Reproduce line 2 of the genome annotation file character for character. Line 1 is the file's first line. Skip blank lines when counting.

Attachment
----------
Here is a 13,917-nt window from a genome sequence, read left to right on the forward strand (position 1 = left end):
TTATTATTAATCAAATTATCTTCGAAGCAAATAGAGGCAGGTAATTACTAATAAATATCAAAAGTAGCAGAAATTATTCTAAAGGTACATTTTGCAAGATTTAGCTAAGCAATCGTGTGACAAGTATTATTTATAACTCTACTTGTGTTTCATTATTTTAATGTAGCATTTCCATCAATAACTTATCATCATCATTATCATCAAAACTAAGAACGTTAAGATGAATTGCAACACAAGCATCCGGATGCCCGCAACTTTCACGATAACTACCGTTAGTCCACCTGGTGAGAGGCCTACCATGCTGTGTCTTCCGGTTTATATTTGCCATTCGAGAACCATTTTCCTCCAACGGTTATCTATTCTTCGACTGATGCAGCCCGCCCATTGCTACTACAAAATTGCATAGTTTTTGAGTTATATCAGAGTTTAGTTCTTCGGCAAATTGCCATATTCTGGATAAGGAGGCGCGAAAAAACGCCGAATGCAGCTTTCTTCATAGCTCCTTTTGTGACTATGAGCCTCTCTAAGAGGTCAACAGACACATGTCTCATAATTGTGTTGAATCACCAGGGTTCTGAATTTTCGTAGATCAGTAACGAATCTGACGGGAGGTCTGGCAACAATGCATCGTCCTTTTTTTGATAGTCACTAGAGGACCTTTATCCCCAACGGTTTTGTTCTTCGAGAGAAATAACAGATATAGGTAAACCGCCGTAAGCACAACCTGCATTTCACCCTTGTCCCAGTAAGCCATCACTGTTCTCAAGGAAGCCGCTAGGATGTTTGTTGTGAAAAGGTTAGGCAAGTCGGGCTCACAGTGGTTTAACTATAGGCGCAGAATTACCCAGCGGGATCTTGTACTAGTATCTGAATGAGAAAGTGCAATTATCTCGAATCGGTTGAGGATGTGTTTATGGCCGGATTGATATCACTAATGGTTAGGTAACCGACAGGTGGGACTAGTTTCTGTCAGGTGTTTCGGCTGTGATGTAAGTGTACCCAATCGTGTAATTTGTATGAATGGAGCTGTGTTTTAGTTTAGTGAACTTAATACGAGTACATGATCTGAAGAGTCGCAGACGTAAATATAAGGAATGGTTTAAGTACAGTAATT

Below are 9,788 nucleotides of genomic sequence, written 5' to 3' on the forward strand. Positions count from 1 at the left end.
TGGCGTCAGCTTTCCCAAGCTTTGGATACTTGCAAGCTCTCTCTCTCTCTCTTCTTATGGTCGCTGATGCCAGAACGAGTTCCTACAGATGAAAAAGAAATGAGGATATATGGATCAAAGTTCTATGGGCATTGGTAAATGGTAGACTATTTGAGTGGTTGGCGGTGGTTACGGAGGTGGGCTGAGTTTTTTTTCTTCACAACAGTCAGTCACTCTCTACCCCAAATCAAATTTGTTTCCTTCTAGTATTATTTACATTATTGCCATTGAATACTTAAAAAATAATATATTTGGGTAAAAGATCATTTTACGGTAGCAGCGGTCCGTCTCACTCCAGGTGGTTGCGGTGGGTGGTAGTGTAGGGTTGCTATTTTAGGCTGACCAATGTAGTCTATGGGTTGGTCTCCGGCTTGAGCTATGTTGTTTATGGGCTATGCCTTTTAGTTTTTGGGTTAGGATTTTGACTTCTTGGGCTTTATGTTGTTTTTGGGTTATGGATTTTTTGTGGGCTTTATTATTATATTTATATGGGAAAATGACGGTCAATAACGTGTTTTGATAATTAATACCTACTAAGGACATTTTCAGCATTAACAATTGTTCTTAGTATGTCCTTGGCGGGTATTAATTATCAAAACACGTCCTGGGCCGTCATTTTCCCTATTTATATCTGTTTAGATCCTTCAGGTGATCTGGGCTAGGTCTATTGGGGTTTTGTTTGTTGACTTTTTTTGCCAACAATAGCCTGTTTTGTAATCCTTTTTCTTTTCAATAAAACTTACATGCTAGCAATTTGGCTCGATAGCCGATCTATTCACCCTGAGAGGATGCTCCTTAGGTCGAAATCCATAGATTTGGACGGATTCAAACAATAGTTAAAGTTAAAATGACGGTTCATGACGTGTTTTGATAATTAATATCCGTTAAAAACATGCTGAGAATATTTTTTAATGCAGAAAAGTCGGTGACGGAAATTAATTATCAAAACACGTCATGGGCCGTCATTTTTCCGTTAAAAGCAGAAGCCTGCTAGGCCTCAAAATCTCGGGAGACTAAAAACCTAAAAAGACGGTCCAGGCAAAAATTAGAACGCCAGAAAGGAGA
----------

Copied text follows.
TTATTATTAATCAAATTATCTTCGAAGCAAATAGAGGCAGGTAATTACTAATAAATATCAAAAGTAGCAGAAATTATTCTAAAGGTACATTTTGCAAGATTTAGCTAAGCAATCGTGTGACAAGTATTATTTATAACTCTACTTGTGTTTCATTATTTTAATGTAGCATTTCCATCAATAACTTATCATCATCATTATCATCAAAACTAAGAACGTTAAGATGAATTGCAACACAAGCATCCGGATGCCCGCAACTTTCACGATAACTACCGTTAGTCCACCTGGTGAGAGGCCTACCATGCTGTGTCTTCCGGTTTATATTTGCCATTCGAGAACCATTTTCCTCCAACGGTTATCTATTCTTCGACTGATGCAGCCCGCCCATTGCTACTACAAAATTGCATAGTTTTTGAGTTATATCAGAGTTTAGTTCTTCGGCAAATTGCCATATTCTGGATAAGGAGGCGCGAAAAAACGCCGAATGCAGCTTTCTTCATAGCTCCTTTTGTGACTATGAGCCTCTCTAAGAGGTCAACAGACACATGTCTCATAATTGTGTTGAATCACCAGGGTTCTGAATTTTCGTAGATCAGTAACGAATCTGACGGGAGGTCTGGCAACAATGCATCGTCCTTTTTTTGATAGTCACTAGAGGACCTTTATCCCCAACGGTTTTGTTCTTCGAGAGAAATAACAGATATAGGTAAACCGCCGTAAGCACAACCTGCATTTCACCCTTGTCCCAGTAAGCCATCACTGTTCTCAAGGAAGCCGCTAGGATGTTTGTTGTGAAAAGGTTAGGCAAGTCGGGCTCACAGTGGTTTAACTATAGGCGCAGAATTACCCAGCGGGATCTTGTACTAGTATCTGAATGAGAAAGTGCAATTATCTCGAATCGGTTGAGGATGTGTTTATGGCCGGATTGATATCACTAATGGTTAGGTAACCGACAGGTGGGACTAGTTTCTGTCAGGTGTTTCGGCTGTGATGTAAGTGTACCCAATCGTGTAATTTGTATGAATGGAGCTGTGTTTTAGTTTAGTGAACTTAATACGAGTACATGATCTGAAGAGTCGCAGACGTAAATATAAGGAATGGTTTAAGTACAGTAATT